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An Immovable Object v.

An Unstoppable Force: Daniel Pardi: (55 minutes)

Context of Lesson: My U.S. History class is starting our second day of our Cold War
unit. They had time in class yesterday to work on their Ch. 15.1worksheet. The
first assignment they would receive for the unit. This is also the start of a new
semester. I have lost many of my former students, less than half remain in my
room. Many are new students, but they all are coming from other teachers in our
department who would have finished on the same unit as we did, WWII.

Overview: Today, class will begin with us checking with Ch. 15.1 worksheet from
the day before. We will be checking it together, students trade their worksheet
with someone at their table and write their name at the bottom of their partners
paper, and we cover the specific questions that are going to be essential to our
tests, so they know how to use their worksheets to study. Once we finish this, we
will begin our first PowerPoint on the Cold War. While completing the PowerPoint
students will be asked to follow along with their guided notes.

Central problem/ Essential question: After learning about the U.S. in the first
semester we got a glimpse into how we rebuilt our country after the civil war, and
how industry returned to our country. Then, during WWI we learn how we initially
get involved in the worlds affairs, play a big hand in delegating the treaty, and how
we decide at the end of the day (1919) to remain isolationists. Our country goes
through a period of rough economic times, and finally WWII begins, we get
involved again with the worlds affairs and now we come out as a superpower
nation. The only problem is the only other country that emerges as powerful as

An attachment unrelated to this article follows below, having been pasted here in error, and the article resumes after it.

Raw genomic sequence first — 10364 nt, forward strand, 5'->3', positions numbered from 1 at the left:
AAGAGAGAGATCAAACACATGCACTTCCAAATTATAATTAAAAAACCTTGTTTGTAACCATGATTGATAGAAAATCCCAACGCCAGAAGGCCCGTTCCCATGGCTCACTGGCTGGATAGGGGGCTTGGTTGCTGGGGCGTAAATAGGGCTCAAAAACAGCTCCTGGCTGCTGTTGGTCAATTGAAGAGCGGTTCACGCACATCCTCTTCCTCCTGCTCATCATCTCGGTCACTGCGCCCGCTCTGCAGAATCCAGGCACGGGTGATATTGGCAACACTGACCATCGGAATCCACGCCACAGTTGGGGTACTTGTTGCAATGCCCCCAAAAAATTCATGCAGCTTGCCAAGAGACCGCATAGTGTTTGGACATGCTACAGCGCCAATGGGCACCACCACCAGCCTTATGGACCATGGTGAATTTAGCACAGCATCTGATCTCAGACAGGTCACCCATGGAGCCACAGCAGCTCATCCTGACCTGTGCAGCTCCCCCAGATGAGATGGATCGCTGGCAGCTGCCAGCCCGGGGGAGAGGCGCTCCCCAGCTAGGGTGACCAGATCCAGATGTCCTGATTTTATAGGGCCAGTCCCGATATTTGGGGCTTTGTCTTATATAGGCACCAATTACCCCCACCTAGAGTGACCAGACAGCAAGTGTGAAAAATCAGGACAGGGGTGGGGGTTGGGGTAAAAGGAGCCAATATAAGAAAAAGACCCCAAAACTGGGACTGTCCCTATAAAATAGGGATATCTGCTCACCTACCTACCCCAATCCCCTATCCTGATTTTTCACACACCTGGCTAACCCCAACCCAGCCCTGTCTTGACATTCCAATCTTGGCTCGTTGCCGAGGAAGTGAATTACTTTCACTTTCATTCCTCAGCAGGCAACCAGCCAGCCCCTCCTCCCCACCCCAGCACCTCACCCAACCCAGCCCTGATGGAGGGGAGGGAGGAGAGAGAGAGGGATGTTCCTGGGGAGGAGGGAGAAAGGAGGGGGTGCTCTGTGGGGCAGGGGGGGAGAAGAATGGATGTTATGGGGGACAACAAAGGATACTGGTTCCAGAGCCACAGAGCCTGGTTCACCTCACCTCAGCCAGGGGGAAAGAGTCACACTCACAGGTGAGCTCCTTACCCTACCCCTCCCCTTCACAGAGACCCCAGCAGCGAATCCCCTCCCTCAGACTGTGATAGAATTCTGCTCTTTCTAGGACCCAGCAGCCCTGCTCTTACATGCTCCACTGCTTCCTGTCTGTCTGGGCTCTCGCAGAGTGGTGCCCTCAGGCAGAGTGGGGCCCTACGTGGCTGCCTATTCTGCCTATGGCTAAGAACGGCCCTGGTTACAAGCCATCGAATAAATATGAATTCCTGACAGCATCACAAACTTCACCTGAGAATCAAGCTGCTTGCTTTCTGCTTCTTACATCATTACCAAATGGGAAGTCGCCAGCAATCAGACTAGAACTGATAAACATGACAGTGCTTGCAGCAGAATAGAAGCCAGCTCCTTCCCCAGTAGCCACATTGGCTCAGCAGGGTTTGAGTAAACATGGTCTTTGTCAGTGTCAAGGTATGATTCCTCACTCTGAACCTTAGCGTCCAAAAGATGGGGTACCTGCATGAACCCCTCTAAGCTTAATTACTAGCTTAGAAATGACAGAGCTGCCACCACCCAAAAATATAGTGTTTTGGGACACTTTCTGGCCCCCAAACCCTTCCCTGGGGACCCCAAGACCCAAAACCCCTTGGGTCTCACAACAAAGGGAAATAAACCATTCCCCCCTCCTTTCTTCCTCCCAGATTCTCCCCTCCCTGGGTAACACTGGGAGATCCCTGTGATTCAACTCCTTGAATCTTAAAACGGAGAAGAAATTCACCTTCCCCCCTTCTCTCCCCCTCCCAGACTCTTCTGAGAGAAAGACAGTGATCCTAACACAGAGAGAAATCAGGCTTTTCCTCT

us, is the USSR, who have become our bitter rivals.

Big Ideas: The U.S. and the U.S.S.R., the two strongest nations, use all their
resources to compete without escalating into full scale war with each other.

Learning Target: SWBAT understand what caused the U.S. and U.S.S.R. to be rivals.

Objectives: 8.1.1 Origins and Beginnings of Cold War – Analyze the factors that
contributed to the Cold War including • differences in the civic, ideological and
political values, and the economic and governmental institutions of the U.S.
and U.S.S.R. • diplomatic decisions made at the Yalta and Potsdam Conferences
(1945) • actions by both countries in the last years of and years following World
War II (e.g., the use of the atomic bomb, the Marshall Plan, the Truman Doctrine,
North American Treaty Alliance (NATO), and Warsaw Pact) (National Geography
Standard 13, p. 210)
8.1.2 Foreign Policy during the Cold War – Evaluate the origins, setbacks, and
successes of the American policy of “containing” the Soviet Union, including •
the development of a U.S. national security establishment, composed of the
Department of Defense, the Department of State, and the intelligence
community (National Geography Standard 13, p. 210) • the armed struggle with
Communism, including the Korean conflict (National Geography Standard 13, p.
210) • direct conflicts within specific world regions including Germany and Cuba
(National Geography Standards 5 and 13; pp. 192 and 210)
Anticipated student conceptions or challenges to understanding: Since my
school has 9th grade freshmen take U.S. History, most of them have not had a
government or civics lesson. Most students take government in 10th grade at our
district. (L’Anse Creuse) With this obstacle it will be difficult to explain different
government styles, much less comparing and contrasting why they are opposites.
Still, we live in a democracy, so I will use real world examples to try and help
students see how those same rights and liberties we have would compare in a
government system like the U.S.S.R.’s.

Materials/handouts: Worksheet from the day before: Ch. 15.1

PowerPoint from today: PowerPoint on the Cold War